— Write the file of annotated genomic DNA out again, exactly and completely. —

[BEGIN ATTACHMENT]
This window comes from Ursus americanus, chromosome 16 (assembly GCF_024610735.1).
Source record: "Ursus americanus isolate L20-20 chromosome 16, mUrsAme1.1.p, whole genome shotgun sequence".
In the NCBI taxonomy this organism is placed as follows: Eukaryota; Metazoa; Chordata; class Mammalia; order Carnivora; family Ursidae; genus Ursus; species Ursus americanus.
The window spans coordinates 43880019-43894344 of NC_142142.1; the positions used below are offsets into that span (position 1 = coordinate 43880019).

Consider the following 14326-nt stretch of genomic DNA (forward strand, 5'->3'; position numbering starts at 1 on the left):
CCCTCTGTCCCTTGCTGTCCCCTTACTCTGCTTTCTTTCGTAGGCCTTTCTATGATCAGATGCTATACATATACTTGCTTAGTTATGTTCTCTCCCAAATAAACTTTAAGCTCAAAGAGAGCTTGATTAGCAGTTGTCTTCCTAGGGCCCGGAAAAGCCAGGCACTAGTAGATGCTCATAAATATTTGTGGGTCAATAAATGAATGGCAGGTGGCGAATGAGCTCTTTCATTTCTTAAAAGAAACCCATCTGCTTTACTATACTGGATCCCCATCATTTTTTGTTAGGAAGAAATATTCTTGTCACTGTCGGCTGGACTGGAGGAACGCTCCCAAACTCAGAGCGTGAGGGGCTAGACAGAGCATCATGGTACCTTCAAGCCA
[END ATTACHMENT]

This window comes from Ursus americanus, chromosome 16 (assembly GCF_024610735.1).
Source record: "Ursus americanus isolate L20-20 chromosome 16, mUrsAme1.1.p, whole genome shotgun sequence".
In the NCBI taxonomy this organism is placed as follows: Eukaryota; Metazoa; Chordata; class Mammalia; order Carnivora; family Ursidae; genus Ursus; species Ursus americanus.
The window spans coordinates 43880019-43894344 of NC_142142.1; the positions used below are offsets into that span (position 1 = coordinate 43880019).

Consider the following 14326-nt stretch of genomic DNA (forward strand, 5'->3'; position numbering starts at 1 on the left):
CCCTCTGTCCCTTGCTGTCCCCTTACTCTGCTTTCTTTCGTAGGCCTTTCTATGATCAGATGCTATACATATACTTGCTTAGTTATGTTCTCTCCCAAATAAACTTTAAGCTCAAAGAGAGCTTGATTAGCAGTTGTCTTCCTAGGGCCCGGAAAAGCCAGGCACTAGTAGATGCTCATAAATATTTGTGGGTCAATAAATGAATGGCAGGTGGCGAATGAGCTCTTTCATTTCTTAAAAGAAACCCATCTGCTTTACTATACTGGATCCCCATCATTTTTTGTTAGGAAGAAATATTCTTGTCACTGTCGGCTGGACTGGAGGAACGCTCCCAAACTCAGAGCGTGAGGGGCTAGACAGAGCATCATGGTACCTTCAAGCCA